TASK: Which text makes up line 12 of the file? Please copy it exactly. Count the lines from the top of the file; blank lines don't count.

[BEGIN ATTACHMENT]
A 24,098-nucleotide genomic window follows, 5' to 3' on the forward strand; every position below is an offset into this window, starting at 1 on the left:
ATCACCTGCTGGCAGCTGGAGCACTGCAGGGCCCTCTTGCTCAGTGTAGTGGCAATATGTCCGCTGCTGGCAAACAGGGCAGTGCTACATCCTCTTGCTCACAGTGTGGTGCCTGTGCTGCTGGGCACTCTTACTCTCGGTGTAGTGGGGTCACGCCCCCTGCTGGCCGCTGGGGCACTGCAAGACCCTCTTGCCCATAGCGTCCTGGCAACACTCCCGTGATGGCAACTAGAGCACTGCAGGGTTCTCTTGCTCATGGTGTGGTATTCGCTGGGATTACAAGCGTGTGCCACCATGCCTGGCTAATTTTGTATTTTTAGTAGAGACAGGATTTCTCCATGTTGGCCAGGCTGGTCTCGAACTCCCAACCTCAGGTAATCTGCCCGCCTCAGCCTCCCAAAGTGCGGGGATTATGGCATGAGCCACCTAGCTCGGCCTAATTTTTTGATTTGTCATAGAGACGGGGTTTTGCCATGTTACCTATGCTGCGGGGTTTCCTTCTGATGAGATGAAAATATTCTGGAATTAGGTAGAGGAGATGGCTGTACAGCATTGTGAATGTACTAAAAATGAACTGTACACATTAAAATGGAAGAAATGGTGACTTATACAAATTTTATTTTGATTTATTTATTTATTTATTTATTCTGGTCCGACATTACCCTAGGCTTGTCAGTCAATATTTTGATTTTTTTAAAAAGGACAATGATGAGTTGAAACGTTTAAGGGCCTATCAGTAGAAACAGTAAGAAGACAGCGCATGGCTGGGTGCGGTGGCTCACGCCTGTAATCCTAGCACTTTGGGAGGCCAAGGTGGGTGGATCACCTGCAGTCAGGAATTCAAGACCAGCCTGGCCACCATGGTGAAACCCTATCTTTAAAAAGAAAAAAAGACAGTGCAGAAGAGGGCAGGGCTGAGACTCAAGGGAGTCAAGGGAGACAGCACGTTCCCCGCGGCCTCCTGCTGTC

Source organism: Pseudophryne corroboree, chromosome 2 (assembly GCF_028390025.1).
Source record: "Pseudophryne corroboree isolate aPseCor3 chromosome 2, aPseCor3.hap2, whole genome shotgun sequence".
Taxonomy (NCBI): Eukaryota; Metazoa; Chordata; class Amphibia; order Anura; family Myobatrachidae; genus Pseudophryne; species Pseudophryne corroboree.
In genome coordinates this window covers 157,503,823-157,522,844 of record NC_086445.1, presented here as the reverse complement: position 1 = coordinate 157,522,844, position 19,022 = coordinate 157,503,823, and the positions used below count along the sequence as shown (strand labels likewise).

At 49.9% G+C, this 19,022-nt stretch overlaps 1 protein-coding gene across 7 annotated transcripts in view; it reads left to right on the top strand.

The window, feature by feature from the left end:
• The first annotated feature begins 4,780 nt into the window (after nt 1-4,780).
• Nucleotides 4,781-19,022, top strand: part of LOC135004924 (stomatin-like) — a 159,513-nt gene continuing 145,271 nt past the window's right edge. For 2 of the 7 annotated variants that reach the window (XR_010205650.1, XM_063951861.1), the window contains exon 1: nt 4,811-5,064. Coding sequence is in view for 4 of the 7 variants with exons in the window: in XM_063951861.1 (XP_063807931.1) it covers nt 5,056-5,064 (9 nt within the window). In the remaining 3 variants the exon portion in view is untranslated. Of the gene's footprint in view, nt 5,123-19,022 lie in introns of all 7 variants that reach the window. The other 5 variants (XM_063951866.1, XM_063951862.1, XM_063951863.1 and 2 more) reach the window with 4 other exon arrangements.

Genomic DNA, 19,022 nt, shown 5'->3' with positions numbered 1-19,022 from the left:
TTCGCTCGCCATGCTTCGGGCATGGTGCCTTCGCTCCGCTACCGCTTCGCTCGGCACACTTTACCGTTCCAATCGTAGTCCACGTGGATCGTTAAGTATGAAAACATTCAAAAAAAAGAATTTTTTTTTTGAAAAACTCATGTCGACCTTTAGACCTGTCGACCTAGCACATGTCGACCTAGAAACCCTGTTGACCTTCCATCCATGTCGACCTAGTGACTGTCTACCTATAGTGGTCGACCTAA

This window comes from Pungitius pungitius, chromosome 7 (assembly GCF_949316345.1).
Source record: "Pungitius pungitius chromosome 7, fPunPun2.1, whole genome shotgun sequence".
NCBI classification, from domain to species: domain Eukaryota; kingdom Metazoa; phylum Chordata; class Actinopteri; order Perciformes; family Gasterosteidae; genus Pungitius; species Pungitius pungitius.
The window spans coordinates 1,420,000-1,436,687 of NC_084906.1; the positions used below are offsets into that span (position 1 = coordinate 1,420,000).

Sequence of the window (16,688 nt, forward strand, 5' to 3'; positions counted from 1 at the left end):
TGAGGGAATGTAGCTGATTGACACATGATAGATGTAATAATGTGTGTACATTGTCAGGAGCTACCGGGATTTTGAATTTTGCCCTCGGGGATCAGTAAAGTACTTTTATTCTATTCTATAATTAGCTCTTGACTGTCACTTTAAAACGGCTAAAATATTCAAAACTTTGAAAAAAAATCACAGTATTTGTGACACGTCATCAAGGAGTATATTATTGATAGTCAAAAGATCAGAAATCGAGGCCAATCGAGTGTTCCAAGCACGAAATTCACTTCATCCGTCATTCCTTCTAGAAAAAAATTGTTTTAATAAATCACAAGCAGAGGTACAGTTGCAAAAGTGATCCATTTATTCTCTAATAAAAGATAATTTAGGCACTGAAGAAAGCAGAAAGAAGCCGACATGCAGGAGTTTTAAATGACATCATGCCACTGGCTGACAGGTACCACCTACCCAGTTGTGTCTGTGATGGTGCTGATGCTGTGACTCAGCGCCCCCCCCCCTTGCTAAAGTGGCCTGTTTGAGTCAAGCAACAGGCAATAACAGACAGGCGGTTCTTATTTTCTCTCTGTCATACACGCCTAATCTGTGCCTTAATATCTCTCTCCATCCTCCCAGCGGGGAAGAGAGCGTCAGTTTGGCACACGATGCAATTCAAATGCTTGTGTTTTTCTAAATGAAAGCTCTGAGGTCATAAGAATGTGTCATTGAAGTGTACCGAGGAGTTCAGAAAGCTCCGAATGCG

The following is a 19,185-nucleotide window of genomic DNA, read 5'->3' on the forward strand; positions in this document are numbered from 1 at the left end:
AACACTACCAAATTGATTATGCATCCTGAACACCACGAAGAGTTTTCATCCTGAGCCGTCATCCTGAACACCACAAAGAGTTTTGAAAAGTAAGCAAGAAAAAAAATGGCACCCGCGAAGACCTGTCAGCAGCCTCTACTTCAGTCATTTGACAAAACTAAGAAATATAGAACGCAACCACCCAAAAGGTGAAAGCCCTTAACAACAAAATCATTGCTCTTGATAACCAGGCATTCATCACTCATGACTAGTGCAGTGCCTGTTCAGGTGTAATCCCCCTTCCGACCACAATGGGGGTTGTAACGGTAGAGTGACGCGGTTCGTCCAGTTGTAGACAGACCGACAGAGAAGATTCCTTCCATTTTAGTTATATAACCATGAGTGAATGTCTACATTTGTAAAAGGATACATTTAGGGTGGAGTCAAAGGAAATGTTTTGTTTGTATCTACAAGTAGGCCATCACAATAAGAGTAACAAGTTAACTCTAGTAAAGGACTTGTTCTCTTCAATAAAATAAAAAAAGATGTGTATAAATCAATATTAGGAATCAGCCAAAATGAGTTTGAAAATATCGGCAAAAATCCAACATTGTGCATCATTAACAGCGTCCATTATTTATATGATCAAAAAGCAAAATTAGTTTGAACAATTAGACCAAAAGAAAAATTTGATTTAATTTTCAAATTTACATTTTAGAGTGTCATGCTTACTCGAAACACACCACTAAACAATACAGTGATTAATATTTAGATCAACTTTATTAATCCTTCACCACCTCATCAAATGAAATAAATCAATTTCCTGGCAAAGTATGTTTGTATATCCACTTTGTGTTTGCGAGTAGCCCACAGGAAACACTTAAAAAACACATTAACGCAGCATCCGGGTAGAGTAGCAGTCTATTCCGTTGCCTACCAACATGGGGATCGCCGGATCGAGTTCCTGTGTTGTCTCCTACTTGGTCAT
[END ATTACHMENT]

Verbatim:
TTCGCTCGCCATGCTTCGGGCATGGTGCCTTCGCTCCGCTACCGCTTCGCTCGGCACACTTTACCGTTCCAATCGTAGTCCACGTGGATCGTTAAGTATGAAAACATTCAAAAAAAAGAATTTTTTTTTTGAAAAACTCATGTCGACCTTTAGACCTGTCGACCTAGCACATGTCGACCTAGAAACCCTGTTGACCTTCCATCCATGTCGACCTAGTGACTGTCTACCTATAGTGGTCGACCTAA